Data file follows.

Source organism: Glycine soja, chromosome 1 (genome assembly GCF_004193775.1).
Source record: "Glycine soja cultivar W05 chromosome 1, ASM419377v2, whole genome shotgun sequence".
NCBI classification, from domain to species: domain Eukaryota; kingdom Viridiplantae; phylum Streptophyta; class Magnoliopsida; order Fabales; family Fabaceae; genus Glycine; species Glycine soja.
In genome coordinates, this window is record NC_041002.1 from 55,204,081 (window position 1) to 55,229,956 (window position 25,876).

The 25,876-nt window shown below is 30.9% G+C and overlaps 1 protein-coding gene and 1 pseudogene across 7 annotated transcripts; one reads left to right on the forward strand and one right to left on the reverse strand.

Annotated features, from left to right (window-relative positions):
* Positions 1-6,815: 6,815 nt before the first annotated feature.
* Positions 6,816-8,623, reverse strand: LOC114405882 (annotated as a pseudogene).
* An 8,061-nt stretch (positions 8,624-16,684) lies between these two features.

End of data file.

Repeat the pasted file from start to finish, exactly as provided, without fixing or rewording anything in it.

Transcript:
Source organism: Glycine soja, chromosome 1 (genome assembly GCF_004193775.1).
Source record: "Glycine soja cultivar W05 chromosome 1, ASM419377v2, whole genome shotgun sequence".
NCBI classification, from domain to species: domain Eukaryota; kingdom Viridiplantae; phylum Streptophyta; class Magnoliopsida; order Fabales; family Fabaceae; genus Glycine; species Glycine soja.
In genome coordinates, this window is record NC_041002.1 from 55,204,081 (window position 1) to 55,229,956 (window position 25,876).

The 25,876-nt window shown below is 30.9% G+C and overlaps 1 protein-coding gene and 1 pseudogene across 7 annotated transcripts; one reads left to right on the forward strand and one right to left on the reverse strand.

Annotated features, from left to right (window-relative positions):
* Positions 1-6,815: 6,815 nt before the first annotated feature.
* Positions 6,816-8,623, reverse strand: LOC114405882 (annotated as a pseudogene).
* An 8,061-nt stretch (positions 8,624-16,684) lies between these two features.